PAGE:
What's the story about digital readership? We hear glowing reports about the ascent of digital publishing. One report proclaimed, "Digital readership up more than 80 percent in past year." On the advertising side, another report heralds, "Magazines' iPad editions see 24 percent ad boost in Q1."

So digital is on its way up, no? Yes, it is, but not in such glowing terms as those reports. Notice that they talk in percentages. This means that, just as the graphs above for "magazine" searches and "magazine editing" searches look alike in percent terms, they are not really alike in absolute terms.

Take the "digital readership up more than 80 percent" claim, for instance. That's mighty impressive. But what gets lost in the fine print is that digital readership only accounts for 1.4 percent of all magazine readership! Doesn't that put a different spin on things?

Focusing on Reality

The sorry truth is that as important it is to incorporate digital into our future, a lot of caution is needed. There are an abundance of digital equipment manufacturers and people involved in the sales and supply chain who are overstating the current reality about digital publishing.

A lot of publishers look at the digital successes of some leading mass market publications and wrongly assume that things will work the same for them. The story is different for special interest consumer, trade, and professional magazines, though. Mass market publications can sell well at the checkout counter in a supermarket. But if you're editing a magazine for plumbers, you can't expect to use the same point-of-purchase techniques.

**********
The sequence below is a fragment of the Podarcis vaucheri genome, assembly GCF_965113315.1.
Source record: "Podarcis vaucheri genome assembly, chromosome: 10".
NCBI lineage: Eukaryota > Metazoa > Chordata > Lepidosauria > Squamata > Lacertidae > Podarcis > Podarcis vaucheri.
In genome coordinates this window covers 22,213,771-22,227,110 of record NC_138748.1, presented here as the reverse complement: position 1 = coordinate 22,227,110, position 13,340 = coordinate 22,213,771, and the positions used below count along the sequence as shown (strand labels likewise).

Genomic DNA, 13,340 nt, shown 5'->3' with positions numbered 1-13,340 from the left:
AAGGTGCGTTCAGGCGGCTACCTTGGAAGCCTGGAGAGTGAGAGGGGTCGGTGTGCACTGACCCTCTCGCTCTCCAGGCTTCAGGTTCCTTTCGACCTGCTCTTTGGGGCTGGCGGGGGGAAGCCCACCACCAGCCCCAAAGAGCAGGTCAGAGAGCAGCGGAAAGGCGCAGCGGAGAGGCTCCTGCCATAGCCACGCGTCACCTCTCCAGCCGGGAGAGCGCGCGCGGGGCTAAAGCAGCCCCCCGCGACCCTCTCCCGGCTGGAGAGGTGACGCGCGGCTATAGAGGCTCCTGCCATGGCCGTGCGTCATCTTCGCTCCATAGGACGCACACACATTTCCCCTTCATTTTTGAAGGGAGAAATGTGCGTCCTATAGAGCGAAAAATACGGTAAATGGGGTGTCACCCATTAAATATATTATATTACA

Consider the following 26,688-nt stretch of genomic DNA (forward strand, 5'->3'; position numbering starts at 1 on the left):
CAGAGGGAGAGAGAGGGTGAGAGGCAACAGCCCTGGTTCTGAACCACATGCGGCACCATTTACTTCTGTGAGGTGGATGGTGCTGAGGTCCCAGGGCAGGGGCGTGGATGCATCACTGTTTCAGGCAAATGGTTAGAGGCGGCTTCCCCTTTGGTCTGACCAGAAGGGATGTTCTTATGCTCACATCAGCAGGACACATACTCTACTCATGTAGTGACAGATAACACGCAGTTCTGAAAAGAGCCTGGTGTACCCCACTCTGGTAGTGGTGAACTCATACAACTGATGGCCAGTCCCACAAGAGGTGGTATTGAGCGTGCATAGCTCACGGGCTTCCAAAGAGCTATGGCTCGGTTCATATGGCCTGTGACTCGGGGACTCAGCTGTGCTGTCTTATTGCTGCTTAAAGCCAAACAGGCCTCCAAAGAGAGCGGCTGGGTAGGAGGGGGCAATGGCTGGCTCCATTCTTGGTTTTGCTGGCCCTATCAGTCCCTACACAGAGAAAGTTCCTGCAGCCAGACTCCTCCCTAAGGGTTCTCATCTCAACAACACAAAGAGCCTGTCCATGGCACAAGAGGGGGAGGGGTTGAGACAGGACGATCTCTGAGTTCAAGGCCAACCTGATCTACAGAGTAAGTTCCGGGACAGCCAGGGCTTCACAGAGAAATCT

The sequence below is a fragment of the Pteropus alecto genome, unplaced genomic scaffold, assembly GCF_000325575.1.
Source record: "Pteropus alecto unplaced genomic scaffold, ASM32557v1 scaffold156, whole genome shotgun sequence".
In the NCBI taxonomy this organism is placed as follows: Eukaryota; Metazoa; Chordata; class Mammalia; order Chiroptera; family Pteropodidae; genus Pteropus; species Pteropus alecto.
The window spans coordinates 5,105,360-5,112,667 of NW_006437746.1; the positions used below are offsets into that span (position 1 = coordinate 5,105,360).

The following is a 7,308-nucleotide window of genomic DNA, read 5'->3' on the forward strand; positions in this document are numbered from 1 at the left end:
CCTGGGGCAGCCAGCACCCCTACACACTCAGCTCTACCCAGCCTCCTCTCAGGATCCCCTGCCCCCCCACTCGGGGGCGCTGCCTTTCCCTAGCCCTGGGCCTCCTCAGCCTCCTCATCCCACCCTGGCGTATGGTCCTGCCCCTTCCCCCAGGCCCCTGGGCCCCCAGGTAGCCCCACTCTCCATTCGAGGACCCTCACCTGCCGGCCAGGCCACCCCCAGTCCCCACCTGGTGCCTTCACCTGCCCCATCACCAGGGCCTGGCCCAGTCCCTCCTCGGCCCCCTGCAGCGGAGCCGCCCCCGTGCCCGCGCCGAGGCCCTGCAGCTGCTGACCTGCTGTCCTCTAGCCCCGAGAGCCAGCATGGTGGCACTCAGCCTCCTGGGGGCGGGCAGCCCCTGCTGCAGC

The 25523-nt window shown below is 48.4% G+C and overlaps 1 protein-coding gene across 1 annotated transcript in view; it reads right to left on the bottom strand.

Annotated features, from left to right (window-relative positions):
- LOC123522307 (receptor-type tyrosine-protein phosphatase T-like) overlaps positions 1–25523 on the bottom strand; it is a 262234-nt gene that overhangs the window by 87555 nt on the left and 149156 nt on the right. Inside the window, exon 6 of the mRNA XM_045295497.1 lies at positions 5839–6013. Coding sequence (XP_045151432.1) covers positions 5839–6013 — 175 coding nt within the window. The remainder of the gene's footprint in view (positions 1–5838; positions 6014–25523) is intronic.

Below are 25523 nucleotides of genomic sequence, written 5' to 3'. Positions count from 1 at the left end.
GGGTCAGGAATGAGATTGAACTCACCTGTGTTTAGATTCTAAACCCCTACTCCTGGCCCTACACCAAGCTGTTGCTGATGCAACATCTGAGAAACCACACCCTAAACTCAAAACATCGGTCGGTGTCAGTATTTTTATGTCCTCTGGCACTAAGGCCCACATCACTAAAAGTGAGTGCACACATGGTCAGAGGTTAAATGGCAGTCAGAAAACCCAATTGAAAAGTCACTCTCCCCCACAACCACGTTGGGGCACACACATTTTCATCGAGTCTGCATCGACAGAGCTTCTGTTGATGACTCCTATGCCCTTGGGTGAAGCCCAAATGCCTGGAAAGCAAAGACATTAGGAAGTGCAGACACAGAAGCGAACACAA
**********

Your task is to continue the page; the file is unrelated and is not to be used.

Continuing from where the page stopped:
That's why editors need to start talking to one another and compare what's really happening at their respective publications as they extend their brands further into digital. I'm not talking about disclosing company secrets, but comparing notes on concepts that have shown measurable results and those that haven't.

In a recent edition of In-Plant Graphics magazine, editor Bob Neubauer touched on the benefits of information sharing. His readers operate the printing and graphic departments of corporations, universities, government agencies, and other organizations. Neubauer reported that at a recent conference of the In-Plant Printing and Mailing Association, he "overheard dozens of conversations between managers comparing the way they do things, relating their experiences with a certain piece of equipment, suggesting new services that have worked for them, etc. When commercial printers chat with their competitors at similar events, they're more guarded in what information they give out." In-plant printers, on the other hand, "seem to work for the common good," he concluded.

I think we editors need to do more of that at this critical time in our history. We need to work for the common good. Here at Editors Only, we're ready and available to facilitate your cooperation and information sharing. To start, please contact us with your concerns. Write to concerns@editorsonly.com.

William Dunkerley is editor of Editors Only.